March 4, 2013 - 11:37 pm | Permalink

      Aleathia, you just reminded me that I Need cocoa—in my LM 2013 mug, of course! For courage!

  34. Gwin Hanahan's Gravatar Gwin Hanahan
    March 4, 2013 - 9:32 am | Permalink

    For Gregory’s compassion to Anglo-Saxon slaves, for Gregory’s sending St. Augustine to England, let us thank God for Gregory the Great. And for Gregory’s liturgical innovations which brought
    so many of us fortunate seminarians to the classroom of a liturgical master (and Flentrope master as well), let us give thanks.

    • Robin's Gravatar Robin
      March 4, 2013 - 3:21 pm | Permalink

      Is that “Flentrop”, as in organ? My favorite organ builder!

      • Gwin Hanahan's Gravatar Gwin Hanahan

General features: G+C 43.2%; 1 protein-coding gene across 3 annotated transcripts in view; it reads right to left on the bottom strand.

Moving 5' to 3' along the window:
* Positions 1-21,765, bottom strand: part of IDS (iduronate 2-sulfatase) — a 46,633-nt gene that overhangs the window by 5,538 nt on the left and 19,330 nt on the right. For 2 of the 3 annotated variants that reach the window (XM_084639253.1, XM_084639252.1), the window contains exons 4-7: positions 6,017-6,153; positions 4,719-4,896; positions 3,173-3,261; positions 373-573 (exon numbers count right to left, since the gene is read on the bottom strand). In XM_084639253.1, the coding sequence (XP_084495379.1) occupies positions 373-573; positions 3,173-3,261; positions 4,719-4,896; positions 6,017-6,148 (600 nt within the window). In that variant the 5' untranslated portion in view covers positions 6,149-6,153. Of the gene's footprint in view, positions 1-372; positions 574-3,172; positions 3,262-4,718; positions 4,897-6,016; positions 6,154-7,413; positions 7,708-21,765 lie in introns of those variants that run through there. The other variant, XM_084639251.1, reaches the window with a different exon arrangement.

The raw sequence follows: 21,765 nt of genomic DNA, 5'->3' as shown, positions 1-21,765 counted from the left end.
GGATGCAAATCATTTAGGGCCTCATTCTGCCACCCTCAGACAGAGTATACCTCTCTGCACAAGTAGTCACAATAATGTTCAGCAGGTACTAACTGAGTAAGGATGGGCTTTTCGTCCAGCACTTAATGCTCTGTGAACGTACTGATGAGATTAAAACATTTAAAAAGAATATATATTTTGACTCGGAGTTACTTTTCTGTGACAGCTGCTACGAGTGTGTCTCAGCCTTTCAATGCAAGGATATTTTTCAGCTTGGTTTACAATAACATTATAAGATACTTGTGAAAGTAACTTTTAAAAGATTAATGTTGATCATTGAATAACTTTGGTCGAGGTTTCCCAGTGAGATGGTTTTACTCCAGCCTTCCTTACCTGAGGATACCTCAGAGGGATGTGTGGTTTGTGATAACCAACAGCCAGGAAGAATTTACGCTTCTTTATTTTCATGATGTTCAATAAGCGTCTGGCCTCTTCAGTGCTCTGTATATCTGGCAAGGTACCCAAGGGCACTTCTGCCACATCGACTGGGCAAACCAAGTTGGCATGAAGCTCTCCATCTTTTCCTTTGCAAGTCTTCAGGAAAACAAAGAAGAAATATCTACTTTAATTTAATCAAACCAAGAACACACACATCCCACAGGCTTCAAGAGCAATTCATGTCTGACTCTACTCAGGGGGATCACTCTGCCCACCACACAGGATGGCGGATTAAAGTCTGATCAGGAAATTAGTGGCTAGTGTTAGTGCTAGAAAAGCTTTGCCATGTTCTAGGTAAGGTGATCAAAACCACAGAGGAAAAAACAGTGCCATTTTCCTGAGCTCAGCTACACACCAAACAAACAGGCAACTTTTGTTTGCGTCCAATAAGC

March 4, 2013 - 6:31 pm | Permalink

        Hi, Robin. Yes, I am referring to the Flentrop organ. Glad someone knew what it meant. It is indeed a beautiful instrument.

  35. Scott Elliott's Gravatar Scott Elliott
    March 4, 2013 - 9:32 am | Permalink

    SEC: there’s a typo: Gregory was elected Pope is 590, not 490. Feel free to delete this once the correction is made

    • March 4, 2013 - 9:50 am | Permalink

      Thanks for the catch. (Get crackin’ SEC – though I believe they are flying the friendly skies back home this morning.) While they’re at it, there’s a double “and” in the 7th graf. Double whoops. Everybody needs an editor.

      • Verdery's Gravatar Verdery
        March 4, 2013 - 10:52 am | Permalink

        Or coffee–see Aleathia (Dolores) Nicholson’s second post.